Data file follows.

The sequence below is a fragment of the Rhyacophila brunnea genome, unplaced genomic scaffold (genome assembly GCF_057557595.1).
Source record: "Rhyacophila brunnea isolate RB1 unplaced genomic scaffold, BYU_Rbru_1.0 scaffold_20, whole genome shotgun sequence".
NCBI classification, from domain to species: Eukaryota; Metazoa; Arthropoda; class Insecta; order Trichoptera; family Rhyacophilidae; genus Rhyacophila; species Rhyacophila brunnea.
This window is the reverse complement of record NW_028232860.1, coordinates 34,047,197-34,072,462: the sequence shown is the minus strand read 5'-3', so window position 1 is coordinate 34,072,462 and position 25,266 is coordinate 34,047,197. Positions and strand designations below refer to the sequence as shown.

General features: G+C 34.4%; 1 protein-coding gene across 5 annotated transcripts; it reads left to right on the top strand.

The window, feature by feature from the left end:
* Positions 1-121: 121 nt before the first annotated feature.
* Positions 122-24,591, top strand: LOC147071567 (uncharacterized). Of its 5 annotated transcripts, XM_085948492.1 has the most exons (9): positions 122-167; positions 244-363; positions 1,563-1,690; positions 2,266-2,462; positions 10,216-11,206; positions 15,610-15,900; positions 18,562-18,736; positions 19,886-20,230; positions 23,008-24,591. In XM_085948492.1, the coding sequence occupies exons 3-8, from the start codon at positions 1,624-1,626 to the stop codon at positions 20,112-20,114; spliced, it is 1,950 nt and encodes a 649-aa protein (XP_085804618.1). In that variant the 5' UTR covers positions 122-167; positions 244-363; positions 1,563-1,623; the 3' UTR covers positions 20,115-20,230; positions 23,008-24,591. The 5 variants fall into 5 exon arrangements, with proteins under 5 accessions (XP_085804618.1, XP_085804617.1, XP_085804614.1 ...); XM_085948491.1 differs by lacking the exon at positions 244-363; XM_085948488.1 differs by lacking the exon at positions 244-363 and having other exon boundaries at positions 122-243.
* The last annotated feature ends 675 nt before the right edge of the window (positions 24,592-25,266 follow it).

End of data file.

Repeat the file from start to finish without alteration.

The sequence below is a fragment of the Rhyacophila brunnea genome, unplaced genomic scaffold (genome assembly GCF_057557595.1).
Source record: "Rhyacophila brunnea isolate RB1 unplaced genomic scaffold, BYU_Rbru_1.0 scaffold_20, whole genome shotgun sequence".
NCBI classification, from domain to species: Eukaryota; Metazoa; Arthropoda; class Insecta; order Trichoptera; family Rhyacophilidae; genus Rhyacophila; species Rhyacophila brunnea.
This window is the reverse complement of record NW_028232860.1, coordinates 34,047,197-34,072,462: the sequence shown is the minus strand read 5'-3', so window position 1 is coordinate 34,072,462 and position 25,266 is coordinate 34,047,197. Positions and strand designations below refer to the sequence as shown.

General features: G+C 34.4%; 1 protein-coding gene across 5 annotated transcripts; it reads left to right on the top strand.

The window, feature by feature from the left end:
* Positions 1-121: 121 nt before the first annotated feature.
* Positions 122-24,591, top strand: LOC147071567 (uncharacterized). Of its 5 annotated transcripts, XM_085948492.1 has the most exons (9): positions 122-167; positions 244-363; positions 1,563-1,690; positions 2,266-2,462; positions 10,216-11,206; positions 15,610-15,900; positions 18,562-18,736; positions 19,886-20,230; positions 23,008-24,591. In XM_085948492.1, the coding sequence occupies exons 3-8, from the start codon at positions 1,624-1,626 to the stop codon at positions 20,112-20,114; spliced, it is 1,950 nt and encodes a 649-aa protein (XP_085804618.1). In that variant the 5' UTR covers positions 122-167; positions 244-363; positions 1,563-1,623; the 3' UTR covers positions 20,115-20,230; positions 23,008-24,591. The 5 variants fall into 5 exon arrangements, with proteins under 5 accessions (XP_085804618.1, XP_085804617.1, XP_085804614.1 ...); XM_085948491.1 differs by lacking the exon at positions 244-363; XM_085948488.1 differs by lacking the exon at positions 244-363 and having other exon boundaries at positions 122-243.
* The last annotated feature ends 675 nt before the right edge of the window (positions 24,592-25,266 follow it).